New research is uncovering the importance of small predatory species in shaping ecosystems and managing threatened populations.
Image credit: Vidar Nordli-Mathisen on Unsplash
Lions, and tigers, and bears! These animals immediately come to mind when we think of predators. Large apex predators such as these, regulate prey populations, influence biodiversity, and directly shape populations, communities, and ecosystems. But what about the impact of smaller predatory species on ecosystems? While not immediately obvious, arthropods such as spiders and insects are highly effective predators which have long been used in agriculture and forestry to biologically control invertebrate pests.
Besides small animals, arthropods are known to readily hunt and consume larger vertebrates as well, with viral stories and videos showing spiders killing and eating snakes and possums, praying mantises preying on lizards, and giant water bugs consuming everything from turtles, snakes, and even ducklings. However, despite millions of photos and videos available online, scientists know very little about these predatory events.
Recognizing such interactions is important not just for fully understanding food webs, but to also better manage threatened populations, with recent evidence suggesting arthropod predators, such as small aquatic beetles, can hinder vertebrate conservation efforts. Yet, instances of arthropods preying on vertebrates are still generally overlooked in ecological studies, as it is not typically observed in nature and thus considered a rare event. However, this gap in the understanding of food webs is starting to close, with a recent study now finally shedding light on these predator-prey interactions.
The new report published in Global Ecology and Biogeography represents the largest global assessment of arthropod predators and vertebrate prey in the scientific literature, with over 1,300 observations documented from 89 countries. The study found that spiders were the most common arthropod predator representing over half of all observations, and were the main predator for all vertebrates except birds, which were mostly consumed by praying mantises. Other common predators included centipedes, scorpions, beetles, and crustaceans. The most commonly preyed upon vertebrate where frogs, which made up nearly forty percent of all observations. Other common vertebrate prey were lizards, snakes, bats, fish, and birds.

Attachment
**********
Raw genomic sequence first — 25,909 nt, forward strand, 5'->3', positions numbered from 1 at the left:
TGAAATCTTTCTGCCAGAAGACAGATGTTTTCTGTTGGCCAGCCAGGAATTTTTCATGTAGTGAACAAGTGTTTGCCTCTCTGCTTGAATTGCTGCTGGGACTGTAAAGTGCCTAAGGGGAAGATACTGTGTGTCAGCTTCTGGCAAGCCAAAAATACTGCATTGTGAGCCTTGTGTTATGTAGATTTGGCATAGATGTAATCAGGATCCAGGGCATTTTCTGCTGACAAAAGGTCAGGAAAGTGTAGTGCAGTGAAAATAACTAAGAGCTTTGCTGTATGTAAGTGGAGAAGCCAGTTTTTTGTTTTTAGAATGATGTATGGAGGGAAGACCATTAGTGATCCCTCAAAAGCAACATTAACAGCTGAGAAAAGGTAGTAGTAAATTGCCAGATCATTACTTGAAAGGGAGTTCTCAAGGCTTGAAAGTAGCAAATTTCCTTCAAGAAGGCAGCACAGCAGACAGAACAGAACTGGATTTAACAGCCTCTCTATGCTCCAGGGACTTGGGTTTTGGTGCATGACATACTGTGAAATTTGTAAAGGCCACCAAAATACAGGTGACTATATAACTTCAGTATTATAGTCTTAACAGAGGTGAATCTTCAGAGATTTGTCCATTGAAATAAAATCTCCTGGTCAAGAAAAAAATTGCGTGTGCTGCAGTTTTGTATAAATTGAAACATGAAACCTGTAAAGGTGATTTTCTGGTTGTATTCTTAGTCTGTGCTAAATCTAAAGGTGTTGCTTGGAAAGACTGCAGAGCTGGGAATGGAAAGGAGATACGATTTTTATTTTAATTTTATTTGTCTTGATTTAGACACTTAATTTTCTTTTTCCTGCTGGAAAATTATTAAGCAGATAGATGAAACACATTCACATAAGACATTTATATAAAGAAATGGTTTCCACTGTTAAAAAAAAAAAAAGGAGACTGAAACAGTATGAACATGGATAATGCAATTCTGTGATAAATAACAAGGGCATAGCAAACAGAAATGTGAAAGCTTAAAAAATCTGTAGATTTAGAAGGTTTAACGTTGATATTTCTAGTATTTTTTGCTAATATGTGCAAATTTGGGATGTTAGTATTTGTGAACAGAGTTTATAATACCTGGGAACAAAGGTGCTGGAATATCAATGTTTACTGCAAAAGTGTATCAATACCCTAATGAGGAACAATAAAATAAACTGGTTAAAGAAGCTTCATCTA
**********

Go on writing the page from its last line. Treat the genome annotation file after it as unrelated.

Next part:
Arthropod predators don’t just prey on any vertebrate that crosses their path however, with the study finding that different predators differed in their tastes for vertebrates. Scorpions and centipedes enjoyed feasting mostly on reptiles (as well as bats and rodents), while beetles mainly found amphibians delicious, and crustaceans couldn’t choose between their love of amphibians, birds, and reptiles.
Spiders were also picky eaters which preyed on very different vertebrates based on the various ways of life between spider groups. Fishing spiders which are mostly found around water preferred a meal consisting of fish or amphibians, tangle-webbed spiders which are commonly found in homes enjoyed feasting on their neighbors such as lizards and rodents, and orb-weaver spiders with strong webs would capture and consume mostly bats and birds.
This study shows that arthropods, while small and unassuming, are underestimated yet widespread predators. Understanding these predator–prey interactions has become essential, not only for understanding how they shape vertebrate populations and communities, but for improving the management of threatened populations by accounting for predators that are typically overlooked or ignored in conservation. Recognizing specific interactions between predator-prey groups in future studies will further help in our understanding of these complex food webs. By bringing arthropod predators out from the shadows, we can finally start shining a light on the patterns and potential impact of these important ecological relationships.
Reference: Valdez, J.W. Arthropods as vertebrate predators: A review of global patterns, Global Ecology and Biogeography (2020). DOI: 10.1111/geb.13157
Dataset: Valdez, J. (2020), Data from: Arthropods as vertebrate predators: a review of global patterns Dryad, https://doi.org/10.5061/dryad.9p8cz8wd6